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5 Reasons Karl Rove Is NOT Going To Electronically Steal This Election

Too many voting machine activists are scaring people unnecessarily.
 
 
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Progressives who fear that Karl Rove Republicans will steal the 2012 election through voting machine skullduggery should stop worrying.

There have been a rash of recent reports in national magazines like Harpers, websites like FreePress.org and BradBlog.com, articles in The New York Times and activists briefings that suggest a range of scenarios where votes could be cast and disappear—or fabricated to steal the White House. Most of these scenarios are not just far-fetched or worse, but they distract from more visible and widespread issues that could impact the 2012 results. If you're nervous, vote early and help others to vote on Election Day.

The activists and authors who are raising fears about electronic voting rarely talk to activists focused on more traditional civil rights issues—such as overcoming barriers at the polls. That makes it harder for the public to understand what is and isn’t a real worry. As a reporter, I've been involved with both camps since 2004.

What I’m seeing in the final weeks of the 2012 campaign from the electronic side of this spectrum is not helpful. There are things to worry about, but they’re not what’s breathlessly flying around in the lefty media. Let’s go through what's out there and then you can decide.

My biggest filter to judging scenarios, apart from what’s not a theoretically possibility but is also technically probable, is how many votes are affected. Too often headlines scream about 100 votes and ignore something much bigger—because it’s less sexy and less conspiratorial, but actually far more real.

1. Is Mitt Romney’s son going to hijack Ohio’s vote count?

In recent weeks, Columbus-based FreePress.org—where I wrote many articles after 2004 examining what happened in that election—has been reporting that Mitt Romney’s son Tagg is an owner in a voting machinery company whose equipment will be used to scan and count paper ballots in Hamilton County, where Cincinnati is located, and another small rural county up north. The implication is that the company’s employees will pre-program high-speed scanners to register more votes for Romney than Obama.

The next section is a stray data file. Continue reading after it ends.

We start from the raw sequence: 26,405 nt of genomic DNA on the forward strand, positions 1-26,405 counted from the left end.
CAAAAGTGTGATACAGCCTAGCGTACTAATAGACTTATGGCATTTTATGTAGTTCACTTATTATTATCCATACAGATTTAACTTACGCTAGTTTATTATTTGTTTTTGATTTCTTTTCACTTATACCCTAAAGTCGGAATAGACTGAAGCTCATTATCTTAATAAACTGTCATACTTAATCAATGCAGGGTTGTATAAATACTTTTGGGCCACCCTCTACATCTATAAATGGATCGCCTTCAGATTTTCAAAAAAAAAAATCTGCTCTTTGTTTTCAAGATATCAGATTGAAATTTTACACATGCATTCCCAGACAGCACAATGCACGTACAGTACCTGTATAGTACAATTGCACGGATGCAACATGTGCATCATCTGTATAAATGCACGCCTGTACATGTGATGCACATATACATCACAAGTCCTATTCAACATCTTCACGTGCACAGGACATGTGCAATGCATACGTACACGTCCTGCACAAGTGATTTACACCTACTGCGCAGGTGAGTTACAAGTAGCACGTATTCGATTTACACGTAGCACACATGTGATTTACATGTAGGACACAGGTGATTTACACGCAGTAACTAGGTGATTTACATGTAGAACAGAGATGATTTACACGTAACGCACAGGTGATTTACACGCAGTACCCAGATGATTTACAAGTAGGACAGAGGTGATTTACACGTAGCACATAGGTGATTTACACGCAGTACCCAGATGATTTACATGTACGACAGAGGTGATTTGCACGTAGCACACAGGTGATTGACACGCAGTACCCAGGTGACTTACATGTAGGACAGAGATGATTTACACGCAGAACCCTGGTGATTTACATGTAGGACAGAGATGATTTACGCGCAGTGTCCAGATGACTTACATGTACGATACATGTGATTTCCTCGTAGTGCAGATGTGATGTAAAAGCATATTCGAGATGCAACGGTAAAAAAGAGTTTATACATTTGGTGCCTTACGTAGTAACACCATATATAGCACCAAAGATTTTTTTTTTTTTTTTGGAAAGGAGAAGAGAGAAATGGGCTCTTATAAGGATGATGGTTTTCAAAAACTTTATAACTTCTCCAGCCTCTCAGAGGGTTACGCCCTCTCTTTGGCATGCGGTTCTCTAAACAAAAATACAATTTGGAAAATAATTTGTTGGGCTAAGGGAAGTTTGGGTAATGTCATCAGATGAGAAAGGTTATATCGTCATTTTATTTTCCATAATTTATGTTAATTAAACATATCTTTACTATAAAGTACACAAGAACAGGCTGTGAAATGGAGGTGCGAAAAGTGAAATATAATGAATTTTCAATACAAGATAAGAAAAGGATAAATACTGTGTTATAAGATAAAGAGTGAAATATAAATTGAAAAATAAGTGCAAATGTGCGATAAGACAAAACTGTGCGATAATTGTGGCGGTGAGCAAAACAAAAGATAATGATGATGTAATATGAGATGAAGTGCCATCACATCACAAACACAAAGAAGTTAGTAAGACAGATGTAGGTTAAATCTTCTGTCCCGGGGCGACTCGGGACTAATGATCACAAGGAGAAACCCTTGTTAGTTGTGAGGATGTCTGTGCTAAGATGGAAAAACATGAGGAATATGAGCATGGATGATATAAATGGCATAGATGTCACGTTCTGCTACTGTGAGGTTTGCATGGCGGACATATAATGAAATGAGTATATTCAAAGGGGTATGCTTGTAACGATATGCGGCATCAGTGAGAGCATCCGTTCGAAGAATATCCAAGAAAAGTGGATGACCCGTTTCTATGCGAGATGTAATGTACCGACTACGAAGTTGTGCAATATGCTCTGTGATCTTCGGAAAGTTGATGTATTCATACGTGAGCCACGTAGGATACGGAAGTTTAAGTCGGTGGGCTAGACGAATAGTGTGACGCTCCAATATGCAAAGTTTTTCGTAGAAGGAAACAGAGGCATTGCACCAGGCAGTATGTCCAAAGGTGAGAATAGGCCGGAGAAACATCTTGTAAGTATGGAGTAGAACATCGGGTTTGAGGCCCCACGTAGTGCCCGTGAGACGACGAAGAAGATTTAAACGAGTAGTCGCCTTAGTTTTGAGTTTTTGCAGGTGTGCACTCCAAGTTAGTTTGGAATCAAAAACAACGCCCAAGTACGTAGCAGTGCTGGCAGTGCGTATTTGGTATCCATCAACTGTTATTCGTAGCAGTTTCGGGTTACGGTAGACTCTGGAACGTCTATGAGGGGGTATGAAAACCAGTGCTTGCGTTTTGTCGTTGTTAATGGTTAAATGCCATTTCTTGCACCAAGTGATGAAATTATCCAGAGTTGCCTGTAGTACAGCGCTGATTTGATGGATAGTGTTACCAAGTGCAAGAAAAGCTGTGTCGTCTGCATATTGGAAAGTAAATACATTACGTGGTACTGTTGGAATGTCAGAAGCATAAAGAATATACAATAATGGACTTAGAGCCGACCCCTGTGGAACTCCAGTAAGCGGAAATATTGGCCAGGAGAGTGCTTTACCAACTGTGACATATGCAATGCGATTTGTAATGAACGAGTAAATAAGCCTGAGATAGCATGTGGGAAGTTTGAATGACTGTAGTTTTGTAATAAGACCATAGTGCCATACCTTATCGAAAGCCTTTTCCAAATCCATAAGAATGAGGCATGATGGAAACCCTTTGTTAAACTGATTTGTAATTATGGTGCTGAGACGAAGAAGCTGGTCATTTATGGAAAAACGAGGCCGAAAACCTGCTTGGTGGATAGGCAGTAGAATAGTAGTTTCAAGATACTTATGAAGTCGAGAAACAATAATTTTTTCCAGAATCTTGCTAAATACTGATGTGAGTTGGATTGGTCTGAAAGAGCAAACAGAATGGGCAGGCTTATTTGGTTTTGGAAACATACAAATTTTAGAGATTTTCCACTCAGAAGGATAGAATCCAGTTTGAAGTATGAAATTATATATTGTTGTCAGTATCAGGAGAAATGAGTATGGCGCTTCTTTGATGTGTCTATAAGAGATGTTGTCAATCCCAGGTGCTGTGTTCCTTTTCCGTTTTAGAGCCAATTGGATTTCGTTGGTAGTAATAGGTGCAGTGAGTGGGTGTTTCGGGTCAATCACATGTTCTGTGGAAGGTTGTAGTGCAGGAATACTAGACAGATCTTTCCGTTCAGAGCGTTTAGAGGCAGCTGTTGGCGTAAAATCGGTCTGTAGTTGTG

Is this likely? The short answer is no. The longer answer is there are many more serious things to worry about in Ohio. Obviously, a candidate’s family having an ownership stake in a voting technology firm is a conflict of interest and discouraging to voters. It is not the first time that a voting machine company owner has sided with a Republican presidential candidate in Ohio. Having a partisan GOP secretary of state is another conflict of interest—a bigger one, actually. But that doesn’t mean these votes are goners.

Even if an investment (which is fairly hands-off) led to some sort of manipulative scanning (which is far-fetched) that wasn’t caught in pre-election audit testing (even more far-fetched), the problem with this theory is that any significant deviation from the expected turnout models and exit polls (and pre-election polls) will lead to an examination and audit of the paper ballots. Any real deviation would not just be noticed; it would be quarantined and examined. If you’re planning to steal an election, leaving a paper trail is not how to do it.

This is a guilt-by-association theory. Too many eyes are on every step of the voting process this year. It’s not 2004. And the machines in question are no better or worse than optical scan systems from other manufacturers, Ohio's former Democratic secretary of state found in independent testing. In contrast, other electronic voting machines used across Ohio don't leave as extensive a record of actual balloting as the optical scan systems, as they rely on cash register-like tape rolls to record every vote. 

 
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